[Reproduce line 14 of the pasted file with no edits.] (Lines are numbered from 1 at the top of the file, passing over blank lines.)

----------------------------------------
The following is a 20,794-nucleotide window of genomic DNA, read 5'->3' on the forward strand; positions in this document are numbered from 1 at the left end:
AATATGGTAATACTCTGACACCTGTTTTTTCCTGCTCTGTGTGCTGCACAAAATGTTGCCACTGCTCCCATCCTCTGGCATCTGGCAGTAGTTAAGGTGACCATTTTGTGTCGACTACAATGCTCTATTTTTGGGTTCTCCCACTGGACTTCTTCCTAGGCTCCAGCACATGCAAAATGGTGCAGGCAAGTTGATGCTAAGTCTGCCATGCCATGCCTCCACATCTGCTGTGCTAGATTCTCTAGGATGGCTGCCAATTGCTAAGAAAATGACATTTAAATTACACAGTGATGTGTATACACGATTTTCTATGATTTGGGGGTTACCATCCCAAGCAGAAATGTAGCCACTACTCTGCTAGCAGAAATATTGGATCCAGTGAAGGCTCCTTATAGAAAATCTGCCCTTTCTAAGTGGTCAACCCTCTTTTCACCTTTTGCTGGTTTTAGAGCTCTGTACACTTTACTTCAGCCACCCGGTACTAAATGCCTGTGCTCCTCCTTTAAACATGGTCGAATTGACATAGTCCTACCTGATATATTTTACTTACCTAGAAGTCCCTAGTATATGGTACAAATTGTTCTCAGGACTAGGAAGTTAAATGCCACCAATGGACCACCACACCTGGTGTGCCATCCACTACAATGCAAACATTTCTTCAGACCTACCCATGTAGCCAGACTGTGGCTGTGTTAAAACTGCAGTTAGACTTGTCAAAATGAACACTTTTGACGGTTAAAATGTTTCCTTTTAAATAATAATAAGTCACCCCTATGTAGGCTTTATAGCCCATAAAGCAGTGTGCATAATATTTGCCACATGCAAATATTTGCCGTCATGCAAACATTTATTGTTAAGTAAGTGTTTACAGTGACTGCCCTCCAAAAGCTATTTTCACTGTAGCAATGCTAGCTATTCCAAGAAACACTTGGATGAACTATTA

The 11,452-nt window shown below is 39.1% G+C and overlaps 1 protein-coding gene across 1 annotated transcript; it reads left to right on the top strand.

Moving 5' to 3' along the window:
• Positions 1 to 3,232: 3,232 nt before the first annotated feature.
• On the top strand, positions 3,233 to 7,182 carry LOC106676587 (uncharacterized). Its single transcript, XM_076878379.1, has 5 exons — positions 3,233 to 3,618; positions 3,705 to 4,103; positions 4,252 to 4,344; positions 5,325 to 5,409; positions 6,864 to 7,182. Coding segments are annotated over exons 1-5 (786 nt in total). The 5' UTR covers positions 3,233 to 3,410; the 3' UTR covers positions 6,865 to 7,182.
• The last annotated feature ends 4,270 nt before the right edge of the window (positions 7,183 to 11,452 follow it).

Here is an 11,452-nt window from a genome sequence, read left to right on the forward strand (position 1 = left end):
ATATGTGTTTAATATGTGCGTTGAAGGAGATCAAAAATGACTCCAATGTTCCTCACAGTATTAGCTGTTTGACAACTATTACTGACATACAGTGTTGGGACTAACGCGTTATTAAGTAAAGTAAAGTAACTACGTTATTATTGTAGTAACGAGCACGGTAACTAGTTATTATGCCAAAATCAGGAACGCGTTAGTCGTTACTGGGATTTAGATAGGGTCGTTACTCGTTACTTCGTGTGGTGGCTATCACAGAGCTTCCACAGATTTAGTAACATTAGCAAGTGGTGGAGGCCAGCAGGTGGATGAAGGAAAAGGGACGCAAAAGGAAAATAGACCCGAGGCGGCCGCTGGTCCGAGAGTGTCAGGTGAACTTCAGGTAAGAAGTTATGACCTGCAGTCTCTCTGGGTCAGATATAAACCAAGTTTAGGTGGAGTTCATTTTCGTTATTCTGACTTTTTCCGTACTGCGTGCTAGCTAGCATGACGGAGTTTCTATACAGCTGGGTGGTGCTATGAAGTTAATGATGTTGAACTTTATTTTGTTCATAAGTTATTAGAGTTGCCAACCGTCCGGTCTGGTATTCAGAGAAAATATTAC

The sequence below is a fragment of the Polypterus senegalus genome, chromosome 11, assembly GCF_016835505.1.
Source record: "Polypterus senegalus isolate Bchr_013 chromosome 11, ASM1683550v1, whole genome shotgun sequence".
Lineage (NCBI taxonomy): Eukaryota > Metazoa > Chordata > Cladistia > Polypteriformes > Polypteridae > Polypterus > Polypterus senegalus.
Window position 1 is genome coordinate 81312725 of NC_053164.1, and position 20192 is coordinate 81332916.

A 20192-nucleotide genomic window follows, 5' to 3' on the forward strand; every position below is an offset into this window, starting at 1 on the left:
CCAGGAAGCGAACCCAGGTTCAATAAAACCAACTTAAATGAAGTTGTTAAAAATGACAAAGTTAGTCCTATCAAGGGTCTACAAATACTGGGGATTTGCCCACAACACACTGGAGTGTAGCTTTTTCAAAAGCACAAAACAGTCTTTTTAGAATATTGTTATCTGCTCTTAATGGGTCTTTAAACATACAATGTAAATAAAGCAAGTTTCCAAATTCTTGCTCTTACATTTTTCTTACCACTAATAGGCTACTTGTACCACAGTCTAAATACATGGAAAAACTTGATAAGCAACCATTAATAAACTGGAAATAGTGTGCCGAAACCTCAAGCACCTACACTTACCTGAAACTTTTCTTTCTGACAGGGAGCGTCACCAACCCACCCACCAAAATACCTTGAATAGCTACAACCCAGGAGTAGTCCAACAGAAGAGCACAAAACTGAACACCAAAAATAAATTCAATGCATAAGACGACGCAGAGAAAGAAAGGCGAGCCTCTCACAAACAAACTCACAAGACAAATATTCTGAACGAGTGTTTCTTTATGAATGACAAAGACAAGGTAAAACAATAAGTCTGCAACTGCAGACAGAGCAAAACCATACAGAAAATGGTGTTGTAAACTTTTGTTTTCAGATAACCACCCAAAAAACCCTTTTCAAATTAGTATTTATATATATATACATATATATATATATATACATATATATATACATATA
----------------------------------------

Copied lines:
A 20192-nucleotide genomic window follows, 5' to 3' on the forward strand; every position below is an offset into this window, starting at 1 on the left: